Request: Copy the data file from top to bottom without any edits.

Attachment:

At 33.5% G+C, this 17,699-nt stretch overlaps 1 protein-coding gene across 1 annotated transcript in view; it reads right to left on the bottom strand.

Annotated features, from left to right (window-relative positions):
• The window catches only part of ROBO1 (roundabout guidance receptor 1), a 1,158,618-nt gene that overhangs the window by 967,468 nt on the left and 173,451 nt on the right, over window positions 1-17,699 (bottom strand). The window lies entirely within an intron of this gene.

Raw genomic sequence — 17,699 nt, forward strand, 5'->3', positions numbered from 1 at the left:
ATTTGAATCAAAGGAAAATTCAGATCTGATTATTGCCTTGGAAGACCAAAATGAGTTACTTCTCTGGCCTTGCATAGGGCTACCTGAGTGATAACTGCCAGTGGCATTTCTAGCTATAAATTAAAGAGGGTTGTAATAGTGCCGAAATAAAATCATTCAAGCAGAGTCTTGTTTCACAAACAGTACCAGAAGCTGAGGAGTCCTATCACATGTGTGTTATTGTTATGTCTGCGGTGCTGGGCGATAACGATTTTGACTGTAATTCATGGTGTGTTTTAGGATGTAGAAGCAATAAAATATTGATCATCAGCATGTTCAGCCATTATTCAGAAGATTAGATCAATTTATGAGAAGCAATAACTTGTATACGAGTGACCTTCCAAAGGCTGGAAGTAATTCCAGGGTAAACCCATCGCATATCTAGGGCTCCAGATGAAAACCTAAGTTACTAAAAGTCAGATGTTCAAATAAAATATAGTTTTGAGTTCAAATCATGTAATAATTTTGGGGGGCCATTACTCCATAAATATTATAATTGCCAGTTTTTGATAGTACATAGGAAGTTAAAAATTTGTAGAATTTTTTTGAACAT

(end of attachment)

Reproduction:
At 33.5% G+C, this 17,699-nt stretch overlaps 1 protein-coding gene across 1 annotated transcript in view; it reads right to left on the bottom strand.

Annotated features, from left to right (window-relative positions):
• The window catches only part of ROBO1 (roundabout guidance receptor 1), a 1,158,618-nt gene that overhangs the window by 967,468 nt on the left and 173,451 nt on the right, over window positions 1-17,699 (bottom strand). The window lies entirely within an intron of this gene.

Raw genomic sequence — 17,699 nt, forward strand, 5'->3', positions numbered from 1 at the left:
ATTTGAATCAAAGGAAAATTCAGATCTGATTATTGCCTTGGAAGACCAAAATGAGTTACTTCTCTGGCCTTGCATAGGGCTACCTGAGTGATAACTGCCAGTGGCATTTCTAGCTATAAATTAAAGAGGGTTGTAATAGTGCCGAAATAAAATCATTCAAGCAGAGTCTTGTTTCACAAACAGTACCAGAAGCTGAGGAGTCCTATCACATGTGTGTTATTGTTATGTCTGCGGTGCTGGGCGATAACGATTTTGACTGTAATTCATGGTGTGTTTTAGGATGTAGAAGCAATAAAATATTGATCATCAGCATGTTCAGCCATTATTCAGAAGATTAGATCAATTTATGAGAAGCAATAACTTGTATACGAGTGACCTTCCAAAGGCTGGAAGTAATTCCAGGGTAAACCCATCGCATATCTAGGGCTCCAGATGAAAACCTAAGTTACTAAAAGTCAGATGTTCAAATAAAATATAGTTTTGAGTTCAAATCATGTAATAATTTTGGGGGGCCATTACTCCATAAATATTATAATTGCCAGTTTTTGATAGTACATAGGAAGTTAAAAATTTGTAGAATTTTTTTGAACAT